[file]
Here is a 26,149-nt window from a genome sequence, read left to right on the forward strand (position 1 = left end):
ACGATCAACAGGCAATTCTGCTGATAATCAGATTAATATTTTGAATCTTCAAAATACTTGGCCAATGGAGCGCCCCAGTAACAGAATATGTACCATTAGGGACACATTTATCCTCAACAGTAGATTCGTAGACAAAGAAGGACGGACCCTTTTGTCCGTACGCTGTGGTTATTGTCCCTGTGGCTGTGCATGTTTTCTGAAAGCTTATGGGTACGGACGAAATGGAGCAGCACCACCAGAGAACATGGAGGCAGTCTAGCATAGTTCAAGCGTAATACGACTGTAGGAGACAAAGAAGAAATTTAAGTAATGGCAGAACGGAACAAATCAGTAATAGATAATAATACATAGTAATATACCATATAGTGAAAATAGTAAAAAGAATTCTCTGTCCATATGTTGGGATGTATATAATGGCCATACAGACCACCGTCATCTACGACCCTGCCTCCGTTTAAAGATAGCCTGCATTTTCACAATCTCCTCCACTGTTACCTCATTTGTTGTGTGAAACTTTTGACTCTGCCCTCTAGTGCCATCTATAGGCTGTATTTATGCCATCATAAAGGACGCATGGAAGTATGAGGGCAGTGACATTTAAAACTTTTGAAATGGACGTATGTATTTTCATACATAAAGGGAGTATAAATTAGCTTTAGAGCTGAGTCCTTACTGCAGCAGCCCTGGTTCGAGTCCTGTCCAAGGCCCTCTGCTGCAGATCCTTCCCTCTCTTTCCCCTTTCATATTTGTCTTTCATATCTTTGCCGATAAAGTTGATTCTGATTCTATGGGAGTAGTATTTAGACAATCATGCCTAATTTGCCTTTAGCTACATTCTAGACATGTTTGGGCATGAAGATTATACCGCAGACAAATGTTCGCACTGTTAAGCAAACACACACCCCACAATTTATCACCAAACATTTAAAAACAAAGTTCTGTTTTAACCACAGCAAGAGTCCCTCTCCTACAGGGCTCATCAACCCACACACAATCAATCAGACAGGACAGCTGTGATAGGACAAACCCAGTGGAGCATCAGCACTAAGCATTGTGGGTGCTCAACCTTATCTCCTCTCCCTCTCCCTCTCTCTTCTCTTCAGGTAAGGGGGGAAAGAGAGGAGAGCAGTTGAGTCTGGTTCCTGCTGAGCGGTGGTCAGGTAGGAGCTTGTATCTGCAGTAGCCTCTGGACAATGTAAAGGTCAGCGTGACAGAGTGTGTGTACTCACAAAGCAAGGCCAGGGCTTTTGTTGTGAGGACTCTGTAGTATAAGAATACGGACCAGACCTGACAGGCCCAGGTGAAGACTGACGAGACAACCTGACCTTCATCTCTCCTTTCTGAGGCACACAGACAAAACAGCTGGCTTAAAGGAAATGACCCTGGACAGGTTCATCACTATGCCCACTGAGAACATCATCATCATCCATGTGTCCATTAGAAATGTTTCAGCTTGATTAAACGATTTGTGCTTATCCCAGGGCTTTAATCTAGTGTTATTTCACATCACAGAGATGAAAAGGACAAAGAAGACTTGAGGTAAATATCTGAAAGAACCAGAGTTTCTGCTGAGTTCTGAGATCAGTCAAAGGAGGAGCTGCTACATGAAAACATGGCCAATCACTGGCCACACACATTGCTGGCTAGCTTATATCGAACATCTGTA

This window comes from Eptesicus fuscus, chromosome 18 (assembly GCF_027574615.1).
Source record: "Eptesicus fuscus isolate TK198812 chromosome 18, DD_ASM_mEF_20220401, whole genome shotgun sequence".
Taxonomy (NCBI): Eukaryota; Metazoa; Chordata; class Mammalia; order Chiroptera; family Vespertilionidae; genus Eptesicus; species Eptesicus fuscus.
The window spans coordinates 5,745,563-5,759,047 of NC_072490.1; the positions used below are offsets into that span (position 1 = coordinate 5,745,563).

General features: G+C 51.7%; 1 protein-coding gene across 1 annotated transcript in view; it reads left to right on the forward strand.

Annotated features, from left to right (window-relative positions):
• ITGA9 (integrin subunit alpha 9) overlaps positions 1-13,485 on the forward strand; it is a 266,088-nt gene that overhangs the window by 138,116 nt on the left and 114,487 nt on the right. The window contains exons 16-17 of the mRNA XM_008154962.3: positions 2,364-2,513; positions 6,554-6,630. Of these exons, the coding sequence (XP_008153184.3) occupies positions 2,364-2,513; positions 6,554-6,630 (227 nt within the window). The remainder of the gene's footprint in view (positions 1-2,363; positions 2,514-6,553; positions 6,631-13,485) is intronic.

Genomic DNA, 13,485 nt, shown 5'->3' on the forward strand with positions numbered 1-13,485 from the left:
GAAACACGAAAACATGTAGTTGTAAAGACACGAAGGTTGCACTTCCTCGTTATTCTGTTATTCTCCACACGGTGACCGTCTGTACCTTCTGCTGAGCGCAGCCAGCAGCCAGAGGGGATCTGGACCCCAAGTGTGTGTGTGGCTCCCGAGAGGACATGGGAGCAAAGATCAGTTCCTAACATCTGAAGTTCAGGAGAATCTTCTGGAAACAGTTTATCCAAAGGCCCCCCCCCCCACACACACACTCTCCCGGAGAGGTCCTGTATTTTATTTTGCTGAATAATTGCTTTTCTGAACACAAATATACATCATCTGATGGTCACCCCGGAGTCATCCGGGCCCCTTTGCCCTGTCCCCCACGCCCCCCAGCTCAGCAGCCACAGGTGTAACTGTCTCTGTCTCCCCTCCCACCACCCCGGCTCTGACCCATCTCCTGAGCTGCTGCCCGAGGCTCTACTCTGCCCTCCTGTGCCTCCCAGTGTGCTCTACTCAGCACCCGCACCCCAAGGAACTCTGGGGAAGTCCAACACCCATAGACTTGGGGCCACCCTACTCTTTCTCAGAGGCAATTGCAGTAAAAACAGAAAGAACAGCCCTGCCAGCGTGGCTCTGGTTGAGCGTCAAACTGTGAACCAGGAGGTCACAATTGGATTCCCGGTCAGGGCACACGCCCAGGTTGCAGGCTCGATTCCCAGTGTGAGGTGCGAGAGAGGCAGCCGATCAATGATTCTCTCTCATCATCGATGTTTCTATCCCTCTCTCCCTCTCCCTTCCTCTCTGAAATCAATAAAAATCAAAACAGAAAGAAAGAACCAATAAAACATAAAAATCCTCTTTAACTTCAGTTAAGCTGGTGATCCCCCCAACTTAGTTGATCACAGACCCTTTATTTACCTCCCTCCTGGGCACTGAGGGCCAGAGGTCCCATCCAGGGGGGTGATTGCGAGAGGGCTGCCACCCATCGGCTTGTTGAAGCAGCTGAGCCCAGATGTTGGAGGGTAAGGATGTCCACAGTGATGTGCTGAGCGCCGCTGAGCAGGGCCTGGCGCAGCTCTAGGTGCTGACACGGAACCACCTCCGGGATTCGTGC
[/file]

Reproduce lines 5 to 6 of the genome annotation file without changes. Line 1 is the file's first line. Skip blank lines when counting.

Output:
Taxonomy (NCBI): Eukaryota; Metazoa; Chordata; class Mammalia; order Chiroptera; family Vespertilionidae; genus Eptesicus; species Eptesicus fuscus.
The window spans coordinates 5,745,563-5,759,047 of NC_072490.1; the positions used below are offsets into that span (position 1 = coordinate 5,745,563).